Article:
I have extracted some data from a legacy database where dates are stored as Numeric(8) values, in YYYYMMDD format. I've stored them in a staging table in that same format, and now I would like to convert them into actual date fields in SQL Server, so I went hunting for integer-to-date conversion options, and came up with a variety of things involving
However, when I am testing a query in Squirrel-SQL (v3.9.1, using Java 1.8.221) using those conversion options with the
date datatype (which seems appropriate since I don't have time values), the dates I get back are off by two days:
select cast('20200101' as date) , cast(left(20200101, 8) as date) , convert(date, cast(20200101 as char(10)), 112) , convert(date, convert(char(8), 20200101)) , convert(datetime, convert(char(8), 20200101)) , dateadd(day, datediff(day,0,cast(20200101 as varchar(10))), 0) , convert(date,dateadd(day, datediff(day,0,cast(20200101 as varchar(10))), 0)) /* results: 2019-12-30 2019-12-30 2019-12-30 2019-12-30 2020-01-01 00:00:00.0 2020-01-01 00:00:00.0 2019-12-30 */
Note especially those last two, where the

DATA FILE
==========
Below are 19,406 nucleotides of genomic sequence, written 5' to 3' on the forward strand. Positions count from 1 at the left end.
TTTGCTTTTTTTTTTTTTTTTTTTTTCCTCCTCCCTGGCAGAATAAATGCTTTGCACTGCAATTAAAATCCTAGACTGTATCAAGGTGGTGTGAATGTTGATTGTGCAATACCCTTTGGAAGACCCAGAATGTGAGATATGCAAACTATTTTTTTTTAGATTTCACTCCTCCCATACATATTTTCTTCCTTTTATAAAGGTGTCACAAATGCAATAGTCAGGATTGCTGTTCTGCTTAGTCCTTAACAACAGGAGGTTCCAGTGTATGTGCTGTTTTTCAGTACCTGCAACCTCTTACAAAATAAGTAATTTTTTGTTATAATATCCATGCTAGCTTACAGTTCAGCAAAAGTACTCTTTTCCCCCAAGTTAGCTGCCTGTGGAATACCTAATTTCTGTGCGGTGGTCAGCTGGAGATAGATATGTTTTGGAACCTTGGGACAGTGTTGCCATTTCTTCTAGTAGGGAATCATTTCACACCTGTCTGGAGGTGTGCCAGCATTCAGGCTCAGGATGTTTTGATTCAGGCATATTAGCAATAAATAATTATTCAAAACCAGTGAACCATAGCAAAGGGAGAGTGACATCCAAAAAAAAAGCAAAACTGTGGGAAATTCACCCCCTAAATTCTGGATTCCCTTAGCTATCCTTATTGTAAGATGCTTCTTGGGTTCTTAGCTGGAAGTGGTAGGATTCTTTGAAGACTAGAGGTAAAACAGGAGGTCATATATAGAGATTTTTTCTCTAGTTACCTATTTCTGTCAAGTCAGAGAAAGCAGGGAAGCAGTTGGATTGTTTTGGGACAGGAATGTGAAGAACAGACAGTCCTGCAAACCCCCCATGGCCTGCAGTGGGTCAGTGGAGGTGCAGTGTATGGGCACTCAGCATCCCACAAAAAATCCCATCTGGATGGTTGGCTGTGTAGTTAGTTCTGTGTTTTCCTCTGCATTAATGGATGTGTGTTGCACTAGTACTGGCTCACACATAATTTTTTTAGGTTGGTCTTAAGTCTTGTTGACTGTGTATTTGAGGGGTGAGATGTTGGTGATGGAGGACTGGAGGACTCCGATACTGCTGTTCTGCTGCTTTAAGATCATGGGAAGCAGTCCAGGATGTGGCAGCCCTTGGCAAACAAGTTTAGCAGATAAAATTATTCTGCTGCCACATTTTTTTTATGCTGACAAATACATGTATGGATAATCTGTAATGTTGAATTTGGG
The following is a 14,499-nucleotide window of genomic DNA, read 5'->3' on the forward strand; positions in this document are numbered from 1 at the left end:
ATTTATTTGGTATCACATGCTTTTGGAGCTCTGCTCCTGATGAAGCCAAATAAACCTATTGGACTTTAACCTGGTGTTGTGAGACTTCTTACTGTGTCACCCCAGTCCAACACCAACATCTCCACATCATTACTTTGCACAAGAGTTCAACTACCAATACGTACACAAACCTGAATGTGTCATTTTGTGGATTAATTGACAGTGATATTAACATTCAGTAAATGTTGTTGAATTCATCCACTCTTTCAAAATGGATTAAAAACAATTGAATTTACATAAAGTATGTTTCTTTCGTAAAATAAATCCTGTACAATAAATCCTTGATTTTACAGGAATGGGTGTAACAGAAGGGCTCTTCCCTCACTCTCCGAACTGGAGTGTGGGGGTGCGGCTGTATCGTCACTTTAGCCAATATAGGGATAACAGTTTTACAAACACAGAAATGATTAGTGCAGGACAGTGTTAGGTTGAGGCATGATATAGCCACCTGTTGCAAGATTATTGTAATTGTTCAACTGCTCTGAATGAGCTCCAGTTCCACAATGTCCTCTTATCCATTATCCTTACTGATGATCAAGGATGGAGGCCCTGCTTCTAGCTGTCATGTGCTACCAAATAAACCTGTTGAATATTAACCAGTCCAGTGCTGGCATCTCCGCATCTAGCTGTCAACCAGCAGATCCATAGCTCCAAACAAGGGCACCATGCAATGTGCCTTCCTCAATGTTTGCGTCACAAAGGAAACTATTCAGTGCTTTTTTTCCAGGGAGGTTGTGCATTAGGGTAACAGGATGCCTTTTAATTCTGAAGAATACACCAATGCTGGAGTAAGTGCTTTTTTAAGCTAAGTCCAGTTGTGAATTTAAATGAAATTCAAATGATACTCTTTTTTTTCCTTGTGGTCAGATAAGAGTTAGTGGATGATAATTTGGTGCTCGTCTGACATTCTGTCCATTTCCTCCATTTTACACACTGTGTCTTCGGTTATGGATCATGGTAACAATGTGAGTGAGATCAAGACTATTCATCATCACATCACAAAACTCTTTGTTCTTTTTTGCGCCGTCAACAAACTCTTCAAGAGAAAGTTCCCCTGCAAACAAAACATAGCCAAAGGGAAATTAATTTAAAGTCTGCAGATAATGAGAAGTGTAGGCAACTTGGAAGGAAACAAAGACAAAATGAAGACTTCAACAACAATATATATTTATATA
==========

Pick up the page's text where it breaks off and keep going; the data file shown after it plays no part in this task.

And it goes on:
DateAdd expression explicitly produces the correct datetime, and then using
Convert on it backs it up by two days again.
When I run the same query through SSMS, it produces the expected values.
I haven't found anything anywhere that offers to explain this behavior, so I am hoping that one of you can shed some light?
One other clue that may be relevant (but which has also produced no usable google results) is that
SysDateTimeOffset() is not affected, but
SysUTCDateTime() appears to be off by two days as well:
select cast(sysdatetimeoffset() as varchar(40)) as Sysdtoff, sysutcdatetime() as sysUTC /* output (actual date should be 1/22) 2020-01-22 11:45:39.9878059 -06:00 2020-01-20 17:45:39.9878059 */
The actual time on the server is correct, and it is set to the expected time zone (-6 hours), and my examination of Squirrel-SQL's settings doesn't turn up any date-related options.